Turning a New Page In History

Turning a New Page In History

I  vividly recall the spring day nearly four years ago, when then executive editor of Black Issues In Higher Education, Karin Chenoweth, called looking for someone to write an article about retirement plans. At the time, I was new to Washington, D.C., and working as a freelance journalist. Though I had never heard of the magazine, the story intrigued me, so I accepted the assignment. I could not have anticipated the adventure that would ensue.
Not two years later, Karin resigned as editor and I was asked to succeed her. Though I had spent my early career preparing for just such an opportunity, when it finally came, I feared I wasn’t ready. The enthusiastic support of publishers Frank Matthews and William Cox eventually persuaded me to give it a try.
Throughout my tenure at Black Issues I have worked to make this award winning magazine an even more dynamic, colorful and informative news resource than it was before my arrival. In the process, I have  visited campuses all over this vast nation,  meeting scores of dedicated students, professors, administrators and staff members. In working with Black Issues’ talented editorial team I’ve had the opportunity to bring you coverage about issues such as Proposition 209’s blunting effect on affirmative action, Harvard’s department of Afro-American studies, NAFEO’s struggle to remain relevant,the comings and goings of Black college presidents, Bill Gray’s reign over The United Negro College Fund, and the transforming influence of technology on our campuses, to name a few.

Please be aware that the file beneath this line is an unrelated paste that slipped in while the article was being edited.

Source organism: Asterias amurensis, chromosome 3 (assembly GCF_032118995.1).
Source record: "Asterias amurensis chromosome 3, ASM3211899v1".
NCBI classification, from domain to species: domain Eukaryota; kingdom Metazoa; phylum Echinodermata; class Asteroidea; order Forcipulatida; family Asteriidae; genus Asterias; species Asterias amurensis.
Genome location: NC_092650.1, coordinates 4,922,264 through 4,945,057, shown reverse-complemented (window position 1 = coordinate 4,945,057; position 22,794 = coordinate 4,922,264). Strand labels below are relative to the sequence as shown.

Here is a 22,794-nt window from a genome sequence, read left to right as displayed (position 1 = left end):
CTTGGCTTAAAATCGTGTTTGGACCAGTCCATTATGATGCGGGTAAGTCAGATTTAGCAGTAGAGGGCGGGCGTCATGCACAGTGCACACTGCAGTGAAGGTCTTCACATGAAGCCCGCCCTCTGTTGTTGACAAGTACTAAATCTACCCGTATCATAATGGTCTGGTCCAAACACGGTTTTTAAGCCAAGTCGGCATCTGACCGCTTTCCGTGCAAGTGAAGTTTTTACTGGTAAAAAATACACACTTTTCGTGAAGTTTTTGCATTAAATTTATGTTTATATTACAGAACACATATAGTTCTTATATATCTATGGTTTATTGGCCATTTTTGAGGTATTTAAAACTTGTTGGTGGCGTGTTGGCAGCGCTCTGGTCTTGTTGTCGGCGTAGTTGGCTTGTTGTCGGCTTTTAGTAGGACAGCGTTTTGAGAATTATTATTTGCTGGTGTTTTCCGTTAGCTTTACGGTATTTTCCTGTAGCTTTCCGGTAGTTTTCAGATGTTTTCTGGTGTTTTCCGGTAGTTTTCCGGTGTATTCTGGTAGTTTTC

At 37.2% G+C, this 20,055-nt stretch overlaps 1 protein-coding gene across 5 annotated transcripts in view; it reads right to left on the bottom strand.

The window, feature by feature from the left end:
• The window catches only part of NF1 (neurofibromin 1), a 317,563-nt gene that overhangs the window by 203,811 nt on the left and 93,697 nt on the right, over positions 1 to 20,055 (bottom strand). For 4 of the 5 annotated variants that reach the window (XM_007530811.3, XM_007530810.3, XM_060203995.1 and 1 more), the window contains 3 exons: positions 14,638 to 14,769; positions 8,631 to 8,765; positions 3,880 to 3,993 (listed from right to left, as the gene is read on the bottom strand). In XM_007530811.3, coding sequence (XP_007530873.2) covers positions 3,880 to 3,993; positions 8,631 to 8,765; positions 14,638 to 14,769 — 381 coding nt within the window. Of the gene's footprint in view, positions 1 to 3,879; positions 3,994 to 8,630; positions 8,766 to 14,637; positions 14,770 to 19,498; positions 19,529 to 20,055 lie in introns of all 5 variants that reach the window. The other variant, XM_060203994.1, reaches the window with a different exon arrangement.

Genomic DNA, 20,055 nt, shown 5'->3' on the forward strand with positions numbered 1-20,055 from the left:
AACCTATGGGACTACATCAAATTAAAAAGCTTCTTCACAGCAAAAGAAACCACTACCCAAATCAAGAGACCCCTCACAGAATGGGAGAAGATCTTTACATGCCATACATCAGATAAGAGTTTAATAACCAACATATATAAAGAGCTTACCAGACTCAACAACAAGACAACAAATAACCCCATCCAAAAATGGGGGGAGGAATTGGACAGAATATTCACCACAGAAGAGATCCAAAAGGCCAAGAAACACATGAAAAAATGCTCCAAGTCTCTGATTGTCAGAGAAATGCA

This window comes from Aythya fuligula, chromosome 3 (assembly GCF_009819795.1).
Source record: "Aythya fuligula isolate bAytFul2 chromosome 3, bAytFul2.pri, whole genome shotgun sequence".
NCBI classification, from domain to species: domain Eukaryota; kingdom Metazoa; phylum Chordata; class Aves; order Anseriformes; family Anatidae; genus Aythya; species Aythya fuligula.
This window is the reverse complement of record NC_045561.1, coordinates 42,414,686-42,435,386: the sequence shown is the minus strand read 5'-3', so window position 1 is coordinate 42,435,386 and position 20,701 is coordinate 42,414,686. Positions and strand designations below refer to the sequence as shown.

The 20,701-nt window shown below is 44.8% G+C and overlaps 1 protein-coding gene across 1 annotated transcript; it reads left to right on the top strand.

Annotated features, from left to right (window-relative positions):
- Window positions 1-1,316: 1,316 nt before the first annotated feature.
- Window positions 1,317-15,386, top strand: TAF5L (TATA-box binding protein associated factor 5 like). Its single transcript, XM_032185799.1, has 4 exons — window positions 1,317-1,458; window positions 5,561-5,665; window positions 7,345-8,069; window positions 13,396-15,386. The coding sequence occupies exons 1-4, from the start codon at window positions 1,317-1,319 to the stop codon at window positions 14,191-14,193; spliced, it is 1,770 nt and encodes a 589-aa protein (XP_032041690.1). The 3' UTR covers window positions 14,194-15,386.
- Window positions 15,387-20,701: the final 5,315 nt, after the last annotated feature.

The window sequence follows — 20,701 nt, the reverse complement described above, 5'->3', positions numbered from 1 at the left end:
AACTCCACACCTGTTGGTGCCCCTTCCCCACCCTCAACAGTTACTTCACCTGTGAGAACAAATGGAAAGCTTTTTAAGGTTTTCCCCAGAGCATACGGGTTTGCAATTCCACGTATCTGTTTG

Last year, I spent the first 11 hours of my 40th birthday concluding an all-nighter in the office as we raced to meet the deadline for the Top 100 edition. I hated having to work through the night, but knowing how important the information we were compiling was to the thousands who read this publication every other week kept me going. After all, I got into magazine journalism as a form of activism. I was tired of subscribing to publications that regularly ignored the views, concerns and news interests of people like me. I wanted people of color to see themselves in magazines and I wanted White readers to understand that theirs isn’t the only experience that matters. Being in a position to penetrate the public’s consciousness and to influence public policy with stories that convey truths often overlooked by the mainstream press is an opportunity this job has allowed me to pursue with vigor. And while I have thoroughly enjoyed the adventure, the time has come to accept a new challenge.
By the time you read this, I will already have transitioned into my new role as a consultant to Black Issues and as a senior associate with Langhum Mitchell Communications, a Washington, D.C.-based public affairs firm. While the decision to leave the executive editorship was difficult to make, I am comforted by the knowledge that my successor, Jamilah Evelyn, is a bright and skilled journalist who is more than capable of picking up the mantle and maintaining the standards that Black Issues has set.
In closing, I must thank my colleagues for their ingenuity, friendship and phenomenal dedication. I thank Frank Mtthews and Bill Cox, not only for granting me this awesome opportunity, but  for understanding my need to grow in a new direction.
Most especially, I thank you — the readers — for allowing me to play a modest role in your courageous efforts to transform higher education. Though we didn’t plan it this way, it is fitting that my final edition as editor falls during Black History Month. It has been my privilege to help record the history that all of you are making. Though my role now changes, I remain committed to ensuring that your needs are not overlooked and that your contributions do not go  unnoticed.



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